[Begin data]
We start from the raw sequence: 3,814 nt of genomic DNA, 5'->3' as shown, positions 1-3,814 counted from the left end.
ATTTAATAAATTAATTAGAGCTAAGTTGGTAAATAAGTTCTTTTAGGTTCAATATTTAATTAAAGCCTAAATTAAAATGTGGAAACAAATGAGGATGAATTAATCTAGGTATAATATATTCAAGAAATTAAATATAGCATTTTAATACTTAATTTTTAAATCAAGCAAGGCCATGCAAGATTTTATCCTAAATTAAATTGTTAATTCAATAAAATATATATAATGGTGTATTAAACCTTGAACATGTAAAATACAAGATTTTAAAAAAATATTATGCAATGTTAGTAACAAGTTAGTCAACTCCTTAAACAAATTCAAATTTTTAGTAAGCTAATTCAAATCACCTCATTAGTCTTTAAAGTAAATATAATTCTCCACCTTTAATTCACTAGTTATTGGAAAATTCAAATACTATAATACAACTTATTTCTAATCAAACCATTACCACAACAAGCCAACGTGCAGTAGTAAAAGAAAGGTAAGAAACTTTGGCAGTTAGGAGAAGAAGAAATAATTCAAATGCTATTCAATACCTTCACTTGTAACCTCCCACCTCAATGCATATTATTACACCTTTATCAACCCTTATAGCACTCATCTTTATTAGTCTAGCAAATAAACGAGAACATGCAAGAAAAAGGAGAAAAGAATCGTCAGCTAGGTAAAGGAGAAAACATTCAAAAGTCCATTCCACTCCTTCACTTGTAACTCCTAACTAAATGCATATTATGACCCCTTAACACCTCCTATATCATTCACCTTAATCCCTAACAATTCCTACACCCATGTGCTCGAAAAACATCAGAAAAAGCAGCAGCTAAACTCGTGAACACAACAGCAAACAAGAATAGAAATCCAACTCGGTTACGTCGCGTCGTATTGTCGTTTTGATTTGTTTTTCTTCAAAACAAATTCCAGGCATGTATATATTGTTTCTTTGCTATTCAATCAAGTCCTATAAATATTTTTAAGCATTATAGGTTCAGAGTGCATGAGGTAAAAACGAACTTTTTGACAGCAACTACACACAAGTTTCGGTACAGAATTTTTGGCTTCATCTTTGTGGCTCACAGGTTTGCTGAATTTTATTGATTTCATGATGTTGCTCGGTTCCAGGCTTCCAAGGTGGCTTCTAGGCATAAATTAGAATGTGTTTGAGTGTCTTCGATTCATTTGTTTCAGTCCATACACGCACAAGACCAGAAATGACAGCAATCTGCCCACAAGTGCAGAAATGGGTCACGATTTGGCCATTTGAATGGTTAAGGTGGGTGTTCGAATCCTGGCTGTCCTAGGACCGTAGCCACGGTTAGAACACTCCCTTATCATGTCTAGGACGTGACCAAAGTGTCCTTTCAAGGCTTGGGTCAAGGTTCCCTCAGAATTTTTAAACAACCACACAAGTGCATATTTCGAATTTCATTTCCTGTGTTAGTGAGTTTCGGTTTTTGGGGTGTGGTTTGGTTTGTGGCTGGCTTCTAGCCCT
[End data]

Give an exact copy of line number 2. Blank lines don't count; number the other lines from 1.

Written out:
ATTTAATAAATTAATTAGAGCTAAGTTGGTAAATAAGTTCTTTTAGGTTCAATATTTAATTAAAGCCTAAATTAAAATGTGGAAACAAATGAGGATGAATTAATCTAGGTATAATATATTCAAGAAATTAAATATAGCATTTTAATACTTAATTTTTAAATCAAGCAAGGCCATGCAAGATTTTATCCTAAATTAAATTGTTAATTCAATAAAATATATATAATGGTGTATTAAACCTTGAACATGTAAAATACAAGATTTTAAAAAAATATTATGCAATGTTAGTAACAAGTTAGTCAACTCCTTAAACAAATTCAAATTTTTAGTAAGCTAATTCAAATCACCTCATTAGTCTTTAAAGTAAATATAATTCTCCACCTTTAATTCACTAGTTATTGGAAAATTCAAATACTATAATACAACTTATTTCTAATCAAACCATTACCACAACAAGCCAACGTGCAGTAGTAAAAGAAAGGTAAGAAACTTTGGCAGTTAGGAGAAGAAGAAATAATTCAAATGCTATTCAATACCTTCACTTGTAACCTCCCACCTCAATGCATATTATTACACCTTTATCAACCCTTATAGCACTCATCTTTATTAGTCTAGCAAATAAACGAGAACATGCAAGAAAAAGGAGAAAAGAATCGTCAGCTAGGTAAAGGAGAAAACATTCAAAAGTCCATTCCACTCCTTCACTTGTAACTCCTAACTAAATGCATATTATGACCCCTTAACACCTCCTATATCATTCACCTTAATCCCTAACAATTCCTACACCCATGTGCTCGAAAAACATCAGAAAAAGCAGCAGCTAAACTCGTGAACACAACAGCAAACAAGAATAGAAATCCAACTCGGTTACGTCGCGTCGTATTGTCGTTTTGATTTGTTTTTCTTCAAAACAAATTCCAGGCATGTATATATTGTTTCTTTGCTATTCAATCAAGTCCTATAAATATTTTTAAGCATTATAGGTTCAGAGTGCATGAGGTAAAAACGAACTTTTTGACAGCAACTACACACAAGTTTCGGTACAGAATTTTTGGCTTCATCTTTGTGGCTCACAGGTTTGCTGAATTTTATTGATTTCATGATGTTGCTCGGTTCCAGGCTTCCAAGGTGGCTTCTAGGCATAAATTAGAATGTGTTTGAGTGTCTTCGATTCATTTGTTTCAGTCCATACACGCACAAGACCAGAAATGACAGCAATCTGCCCACAAGTGCAGAAATGGGTCACGATTTGGCCATTTGAATGGTTAAGGTGGGTGTTCGAATCCTGGCTGTCCTAGGACCGTAGCCACGGTTAGAACACTCCCTTATCATGTCTAGGACGTGACCAAAGTGTCCTTTCAAGGCTTGGGTCAAGGTTCCCTCAGAATTTTTAAACAACCACACAAGTGCATATTTCGAATTTCATTTCCTGTGTTAGTGAGTTTCGGTTTTTGGGGTGTGGTTTGGTTTGTGGCTGGCTTCTAGCCCT